By JOSEPH CANTU, with PATRICK STEPHENSON
BRUSSELS – On 13-14 June, practitioners and policymakers gathered at the “Remotely Piloted Aircraft Systems” (RPAS) Conference here to discuss the state-of-play for drone legislation and industry development across the European Union (EU).
Among the first speakers – on the subject of legislation – were Koen de Vos and Antonio Marchetto. De Vos, drone policy officer at European Commission’s Directorate General for Mobility and Transport (DG MOVE), explained the challenges of creating the beginnings of a EU-wide drone regulatory framework by 2019, while Marchetto, European Aviation Safety Agency (EASA) RPAS expert, focused on his organisation’s recent “Notice of Proposed Amendment” (NPA) to the EU’s air safety regulation.
By 2020, De Vos explained, the EU drone market will be worth between EUR 200 million and several billion euros, with customers ranging across oil and gas exploration, precision farming, security, the media, and critical infrastructure inspection, to name but the most obvious.
But the size of the market will depend, in part, upon the EU’s ability to regulate it, while the technical challenges include: simultaneous and fully automated piloting and air traffic control; a denser air traffic environment; single operators controlling several drones; the safety and privacy concerns of citizens; and the ‘future-proofing’ of legislation against fast developing technology.
“Don’t look at drones and aviation only” for trying to predict future trends, warned de Vos. “Look at automation, and other robotic developments.”
He expects the EU’s next Estonian presidency, which starts on 1 July, to preside over adoption of a comprehensive regulatory framework by the end of 2017. Once adopted, it will come into effect in 2019.
The prospective rules include extending the legislation’s mandate to cover all drone weights, not just those over 150 kilos, and keeping rules proportionate to the risks of drone use. The new framework will also implement an ‘operation-centric’ approach that weighs risks and rules according to the circumstances of a particular operation, as opposed to a manned, ‘aircraft-centric’ approach in which risks and rules apply across operations.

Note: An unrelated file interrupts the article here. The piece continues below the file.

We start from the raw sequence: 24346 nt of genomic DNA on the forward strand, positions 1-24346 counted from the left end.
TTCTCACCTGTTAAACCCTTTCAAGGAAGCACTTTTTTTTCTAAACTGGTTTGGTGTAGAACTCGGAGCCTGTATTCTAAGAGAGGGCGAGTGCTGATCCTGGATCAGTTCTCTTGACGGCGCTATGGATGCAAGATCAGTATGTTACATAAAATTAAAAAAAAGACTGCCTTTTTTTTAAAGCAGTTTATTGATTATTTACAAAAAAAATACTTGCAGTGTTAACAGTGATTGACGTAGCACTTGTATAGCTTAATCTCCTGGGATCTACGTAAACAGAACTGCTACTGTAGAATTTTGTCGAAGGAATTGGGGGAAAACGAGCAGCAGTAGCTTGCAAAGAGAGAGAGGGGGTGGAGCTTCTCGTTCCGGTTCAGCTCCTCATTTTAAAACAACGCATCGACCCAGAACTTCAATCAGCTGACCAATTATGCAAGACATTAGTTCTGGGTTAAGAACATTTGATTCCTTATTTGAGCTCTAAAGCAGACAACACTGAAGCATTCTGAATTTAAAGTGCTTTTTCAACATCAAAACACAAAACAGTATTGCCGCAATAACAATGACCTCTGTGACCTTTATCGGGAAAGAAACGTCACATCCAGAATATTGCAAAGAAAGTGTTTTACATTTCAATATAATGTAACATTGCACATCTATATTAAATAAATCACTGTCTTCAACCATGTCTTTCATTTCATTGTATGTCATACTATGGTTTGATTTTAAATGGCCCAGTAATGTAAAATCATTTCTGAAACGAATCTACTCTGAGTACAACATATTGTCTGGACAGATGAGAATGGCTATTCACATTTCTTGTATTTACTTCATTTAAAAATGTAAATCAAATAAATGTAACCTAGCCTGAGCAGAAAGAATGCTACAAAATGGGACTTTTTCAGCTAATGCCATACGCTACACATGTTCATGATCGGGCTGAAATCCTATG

“How can we unlock the drone service market through this framework?” he asked. “We want to start with this emerging market by 2019. How full will the glass be? Will there be some drops, or will it be nearly full?”
To help fill the glass of the drone sector’s economic potential, de Vos described several grant-based “financial pipelines” for drone research and development.
EUR nine million will allocated for exploratory research to “discover areas which can be served with existing technologies”. Another EUR 30 million will be allocated for industrial research and development.
De Vos justified the larger sum by comparing drone potential to that of the iPhone. He concluded that after the new regulations were passed, DG MOVE would concentrate on creating the necessary institutions to enforce regulations while also promoting continued development of drone technology. “The year 2019 will be a big challenge,” he said. “Will we be able to deliver? Nobody knows. But we must trust the process.”
In the following presentation, Marchetto dived into drone regulation details, with the goal that “rules should be proportionate to the risk and strive to allow continuation of business as usual”. While drones under 250g require no electronic identification (EI) or geo-fencing capabilities or training for their pilots, all drones above that weight will require, at a minimum, online training and capabilities for EI and installed geo-fencing software, depending where they are used, and for what purpose.
For example, drones under 900g with a camera whose resolution is higher than 5 megapixels will require EI. Additionally, while rotorcraft drones up to 4 kg can be flown within 20 meters of uninvolved people (but not over them), drones weighing up to 25kg must be flown much farther away – “in an area where it is reasonably expected that no uninvolved person will be present”, he said.
For those devices flown near people, a written test is required for operators and the drones require both geo-fencing capabilities and EI. For those flown far away, only an online test is required, with EI and geo-fencing only necessary as depending on the region. Both categories require lost-link management and selectable height limits to ensure that drones don’t fly above their 120-meter limits. (The exception would be circumstances where they need to fly over obstacles, in which case they may fly up to 50 meters above the obstacle.)
Marchetto went on to add that standard operations will be those which have received a specific operation risk assessment. A SORA takes into account the operation’s land risks, air risks, and general lethality to determine the operation’s “SAIL”, or specific assurance and integrity level, which ranges from 1 to 6. Marchetto explained that this approach makes sense, saying “the nature of the risk inherent to the operation must be taken into account for the regulation”.
The grants for industrial and exploratory research – though miniscule in the greater scheme of things – could be valuable, as small companies developing new technology will be hungry for capital. The Commission has already experimented with “quick and dirty” grant-distribution rules for other small-grant purposes. This should certainly be applied – and expanded – to drones if it wants to stimulate a developmental gold rush in the sector.